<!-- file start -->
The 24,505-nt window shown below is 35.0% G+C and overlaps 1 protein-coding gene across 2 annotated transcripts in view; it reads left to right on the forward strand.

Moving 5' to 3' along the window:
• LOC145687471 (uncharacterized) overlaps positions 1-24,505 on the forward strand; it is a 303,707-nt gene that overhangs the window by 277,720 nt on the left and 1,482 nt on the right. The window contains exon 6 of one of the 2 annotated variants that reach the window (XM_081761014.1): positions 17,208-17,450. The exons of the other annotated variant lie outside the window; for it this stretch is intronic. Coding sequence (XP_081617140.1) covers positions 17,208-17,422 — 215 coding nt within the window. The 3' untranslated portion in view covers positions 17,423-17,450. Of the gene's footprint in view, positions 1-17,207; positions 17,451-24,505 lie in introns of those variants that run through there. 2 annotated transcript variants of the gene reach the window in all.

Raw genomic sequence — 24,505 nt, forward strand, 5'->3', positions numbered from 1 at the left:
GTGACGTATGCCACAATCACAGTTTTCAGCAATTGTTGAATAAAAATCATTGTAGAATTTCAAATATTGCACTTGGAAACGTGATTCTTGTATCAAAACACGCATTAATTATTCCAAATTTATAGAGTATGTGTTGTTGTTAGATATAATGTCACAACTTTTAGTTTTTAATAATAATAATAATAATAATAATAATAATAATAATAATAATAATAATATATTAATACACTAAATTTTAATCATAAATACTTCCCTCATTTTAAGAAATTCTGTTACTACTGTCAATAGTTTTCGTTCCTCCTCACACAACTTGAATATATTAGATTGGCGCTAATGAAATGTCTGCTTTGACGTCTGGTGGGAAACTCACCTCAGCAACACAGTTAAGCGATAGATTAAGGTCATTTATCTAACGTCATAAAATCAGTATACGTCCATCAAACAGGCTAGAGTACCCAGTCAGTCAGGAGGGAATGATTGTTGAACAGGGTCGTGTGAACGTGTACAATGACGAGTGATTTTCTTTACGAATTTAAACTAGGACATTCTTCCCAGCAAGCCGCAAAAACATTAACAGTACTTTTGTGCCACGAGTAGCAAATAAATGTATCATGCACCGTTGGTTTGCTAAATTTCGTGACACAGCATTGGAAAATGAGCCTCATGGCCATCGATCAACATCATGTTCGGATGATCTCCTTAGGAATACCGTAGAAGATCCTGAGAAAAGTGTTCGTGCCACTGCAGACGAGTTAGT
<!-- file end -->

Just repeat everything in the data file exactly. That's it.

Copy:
The 24,505-nt window shown below is 35.0% G+C and overlaps 1 protein-coding gene across 2 annotated transcripts in view; it reads left to right on the forward strand.

Moving 5' to 3' along the window:
• LOC145687471 (uncharacterized) overlaps positions 1-24,505 on the forward strand; it is a 303,707-nt gene that overhangs the window by 277,720 nt on the left and 1,482 nt on the right. The window contains exon 6 of one of the 2 annotated variants that reach the window (XM_081761014.1): positions 17,208-17,450. The exons of the other annotated variant lie outside the window; for it this stretch is intronic. Coding sequence (XP_081617140.1) covers positions 17,208-17,422 — 215 coding nt within the window. The 3' untranslated portion in view covers positions 17,423-17,450. Of the gene's footprint in view, positions 1-17,207; positions 17,451-24,505 lie in introns of those variants that run through there. 2 annotated transcript variants of the gene reach the window in all.

Raw genomic sequence — 24,505 nt, forward strand, 5'->3', positions numbered from 1 at the left:
GTGACGTATGCCACAATCACAGTTTTCAGCAATTGTTGAATAAAAATCATTGTAGAATTTCAAATATTGCACTTGGAAACGTGATTCTTGTATCAAAACACGCATTAATTATTCCAAATTTATAGAGTATGTGTTGTTGTTAGATATAATGTCACAACTTTTAGTTTTTAATAATAATAATAATAATAATAATAATAATAATAATAATAATAATAATATATTAATACACTAAATTTTAATCATAAATACTTCCCTCATTTTAAGAAATTCTGTTACTACTGTCAATAGTTTTCGTTCCTCCTCACACAACTTGAATATATTAGATTGGCGCTAATGAAATGTCTGCTTTGACGTCTGGTGGGAAACTCACCTCAGCAACACAGTTAAGCGATAGATTAAGGTCATTTATCTAACGTCATAAAATCAGTATACGTCCATCAAACAGGCTAGAGTACCCAGTCAGTCAGGAGGGAATGATTGTTGAACAGGGTCGTGTGAACGTGTACAATGACGAGTGATTTTCTTTACGAATTTAAACTAGGACATTCTTCCCAGCAAGCCGCAAAAACATTAACAGTACTTTTGTGCCACGAGTAGCAAATAAATGTATCATGCACCGTTGGTTTGCTAAATTTCGTGACACAGCATTGGAAAATGAGCCTCATGGCCATCGATCAACATCATGTTCGGATGATCTCCTTAGGAATACCGTAGAAGATCCTGAGAAAAGTGTTCGTGCCACTGCAGACGAGTTAGT